Around 5:30 p.m. the artillery fire around the Peach Orchard seemed to increase. It was soon followed by a multibrigade attack upon the salient angle of the III Corps line, held by Brig. Gen. Charles Graham’s brigade. The first attack was delivered from the south by Brig. Gen. Joseph Kershaw’s South Carolina brigade, followed by Brig. Gen. William Barksdale’s Mississippi brigade, which struck from the west.
Graham’s brigade was swept away, with Graham himself wounded and captured. Longstreet’s textbook attack had worked to perfection. By the time the Confederates struck the Peach Orchard, nearly all the Union reserves sent to support the III Corps had been committed to battle along its left wing, at Little Round Top, Devil’s Den and the Wheatfield. The Rebel breakthrough at the salient angle of the III Corps’ position signaled its doom, for it not only left a gaping hole in Sickles’ front, but also each of the corps’ wings could be easily flanked and routed.
With the Peach Orchard overrun, the Union line in the Wheatfield was outflanked and quickly collapsed. At the same time, the III Corps’ right wing, held by General Humphreys’ division along the Emmitsburg Road, also came under attack, as described by one of Humphreys’ staff officers: “A copious shower of shell and canister from the enemy was followed up by a diabolical cheer and yells….Our batteries opened, our troops rose to their feet, the crash of artillery and the tearing rattle of our musketry was staggering, and added to the noise on our side, [to] the advancing roar & cheer of the enemy’s masses, coming on like devils incarnate.”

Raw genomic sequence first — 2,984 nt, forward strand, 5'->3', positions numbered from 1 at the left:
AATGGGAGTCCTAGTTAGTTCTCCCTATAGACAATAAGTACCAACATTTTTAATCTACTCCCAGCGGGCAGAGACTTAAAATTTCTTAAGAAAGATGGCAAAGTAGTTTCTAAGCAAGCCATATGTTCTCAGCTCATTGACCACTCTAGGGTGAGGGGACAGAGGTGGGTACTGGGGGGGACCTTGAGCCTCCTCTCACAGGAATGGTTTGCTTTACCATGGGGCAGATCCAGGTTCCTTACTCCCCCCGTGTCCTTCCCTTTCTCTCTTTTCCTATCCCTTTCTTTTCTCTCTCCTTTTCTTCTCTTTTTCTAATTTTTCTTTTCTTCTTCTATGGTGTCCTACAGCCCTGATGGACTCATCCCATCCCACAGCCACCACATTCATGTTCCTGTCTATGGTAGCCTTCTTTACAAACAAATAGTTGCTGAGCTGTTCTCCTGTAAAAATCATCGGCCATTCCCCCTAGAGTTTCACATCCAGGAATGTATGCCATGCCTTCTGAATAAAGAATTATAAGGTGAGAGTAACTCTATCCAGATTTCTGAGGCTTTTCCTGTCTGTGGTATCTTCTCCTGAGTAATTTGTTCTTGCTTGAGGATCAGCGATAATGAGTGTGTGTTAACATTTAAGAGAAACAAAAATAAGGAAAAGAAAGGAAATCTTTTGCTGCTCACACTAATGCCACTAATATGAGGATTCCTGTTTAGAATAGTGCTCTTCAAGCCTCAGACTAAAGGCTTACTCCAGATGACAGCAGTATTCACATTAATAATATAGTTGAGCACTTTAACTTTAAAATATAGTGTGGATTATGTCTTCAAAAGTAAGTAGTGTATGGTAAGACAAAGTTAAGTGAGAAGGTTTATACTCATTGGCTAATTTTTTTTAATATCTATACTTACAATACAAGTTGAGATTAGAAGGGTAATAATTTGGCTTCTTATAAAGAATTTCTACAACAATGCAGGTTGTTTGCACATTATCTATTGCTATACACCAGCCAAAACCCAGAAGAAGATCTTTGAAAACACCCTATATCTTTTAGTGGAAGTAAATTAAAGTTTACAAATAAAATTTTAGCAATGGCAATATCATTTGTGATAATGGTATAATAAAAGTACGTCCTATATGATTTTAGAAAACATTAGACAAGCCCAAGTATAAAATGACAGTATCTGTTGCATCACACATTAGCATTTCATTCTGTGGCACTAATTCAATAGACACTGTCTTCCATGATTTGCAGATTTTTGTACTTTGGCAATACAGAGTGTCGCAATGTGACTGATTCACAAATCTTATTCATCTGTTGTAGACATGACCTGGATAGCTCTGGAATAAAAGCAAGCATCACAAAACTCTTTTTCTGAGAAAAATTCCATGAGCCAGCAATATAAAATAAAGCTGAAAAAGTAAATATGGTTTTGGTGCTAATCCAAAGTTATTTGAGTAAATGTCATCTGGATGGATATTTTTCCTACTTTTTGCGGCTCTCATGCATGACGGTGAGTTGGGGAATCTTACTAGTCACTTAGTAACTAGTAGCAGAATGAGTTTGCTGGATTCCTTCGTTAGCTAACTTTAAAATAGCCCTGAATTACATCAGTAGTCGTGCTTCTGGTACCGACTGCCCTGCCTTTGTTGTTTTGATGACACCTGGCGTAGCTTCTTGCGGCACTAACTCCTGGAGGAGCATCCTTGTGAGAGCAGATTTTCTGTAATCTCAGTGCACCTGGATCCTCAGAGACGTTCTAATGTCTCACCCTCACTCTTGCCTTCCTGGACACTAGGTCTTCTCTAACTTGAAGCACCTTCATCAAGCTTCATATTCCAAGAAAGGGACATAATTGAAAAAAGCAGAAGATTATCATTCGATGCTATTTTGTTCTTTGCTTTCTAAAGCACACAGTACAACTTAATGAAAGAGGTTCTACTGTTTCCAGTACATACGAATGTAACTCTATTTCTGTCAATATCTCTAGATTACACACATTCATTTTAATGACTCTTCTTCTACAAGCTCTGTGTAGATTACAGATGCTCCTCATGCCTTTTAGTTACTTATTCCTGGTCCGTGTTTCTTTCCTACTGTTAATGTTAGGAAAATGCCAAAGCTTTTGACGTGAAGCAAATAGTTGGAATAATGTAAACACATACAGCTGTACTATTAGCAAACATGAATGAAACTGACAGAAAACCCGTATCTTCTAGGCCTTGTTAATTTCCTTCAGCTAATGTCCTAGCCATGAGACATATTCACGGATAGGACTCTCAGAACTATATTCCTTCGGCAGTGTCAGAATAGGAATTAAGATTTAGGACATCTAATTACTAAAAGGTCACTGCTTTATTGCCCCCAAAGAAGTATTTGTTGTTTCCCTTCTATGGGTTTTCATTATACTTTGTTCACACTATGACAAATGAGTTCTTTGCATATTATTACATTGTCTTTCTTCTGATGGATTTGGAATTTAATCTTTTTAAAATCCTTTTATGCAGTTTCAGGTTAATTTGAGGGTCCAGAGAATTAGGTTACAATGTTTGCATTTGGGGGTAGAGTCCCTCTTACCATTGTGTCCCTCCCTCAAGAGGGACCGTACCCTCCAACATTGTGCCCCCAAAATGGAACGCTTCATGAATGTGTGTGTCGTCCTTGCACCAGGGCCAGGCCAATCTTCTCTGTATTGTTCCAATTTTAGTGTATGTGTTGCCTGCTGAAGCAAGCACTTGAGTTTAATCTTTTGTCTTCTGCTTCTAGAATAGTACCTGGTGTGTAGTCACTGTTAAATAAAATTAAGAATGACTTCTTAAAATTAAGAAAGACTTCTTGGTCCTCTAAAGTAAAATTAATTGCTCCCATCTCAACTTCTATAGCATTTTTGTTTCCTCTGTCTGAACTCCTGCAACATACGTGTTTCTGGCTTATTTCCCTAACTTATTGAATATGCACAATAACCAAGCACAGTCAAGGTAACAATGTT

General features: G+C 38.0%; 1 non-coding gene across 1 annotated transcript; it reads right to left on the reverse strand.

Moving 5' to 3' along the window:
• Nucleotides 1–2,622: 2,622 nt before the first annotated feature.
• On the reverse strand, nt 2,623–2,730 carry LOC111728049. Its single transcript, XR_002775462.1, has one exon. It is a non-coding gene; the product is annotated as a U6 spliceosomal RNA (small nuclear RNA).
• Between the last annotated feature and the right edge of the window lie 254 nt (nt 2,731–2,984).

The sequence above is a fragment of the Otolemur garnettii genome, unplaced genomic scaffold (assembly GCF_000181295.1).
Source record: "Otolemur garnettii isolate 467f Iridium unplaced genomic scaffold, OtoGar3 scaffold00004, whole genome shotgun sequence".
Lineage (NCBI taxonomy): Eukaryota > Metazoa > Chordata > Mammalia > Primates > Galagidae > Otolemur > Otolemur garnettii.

Humphreys conducted a withdrawal, “retiring very slowly, continuing the contest with the enemy, whose fire…was destructive in the extreme” down the east slope of the Emmitsburg Road ridge and toward Cemetery Ridge. The maneuver cost his division dearly, resulting in the loss of nearly 2,100 of its 4,900 officers and men.
As a whole the III Corps had lost more than 4,200 killed, wounded and missing, nearly 40 percent of its strength. Included in these casualties were 10 regiments that lost more than half of their men, with 17 of the corps’ 37 regimental commanders becoming casualties along with their beloved chief, Daniel Sickles. The remains of Sickles’ lower right leg, crushed by a random cannonball, were amputated that evening. The flamboyant general would never again command troops on a field of battle.
Despite all that went wrong, in the end the III Corps contributed to a Union victory. One veteran proudly recalled, “The soldiers of the Third Corps, had done their duty manfully, holding their ground against superior numbers…falling back to Cemetery [Ridge], only when successful resistance to the outflanking hosts of the enemy was no longer possible.” But Meade wrote, “Sickles’s movement practically destroyed his own corps…and with what result?—driving us back to the position he was ordered to hold originally.” The III Corps remained a corps in name only through the Bristoe Station and Mine Run campaigns that fall. In March 1864, the corps passed out of existence.
Originally published in the August 2009 issue of Civil War Times. To subscribe, click here.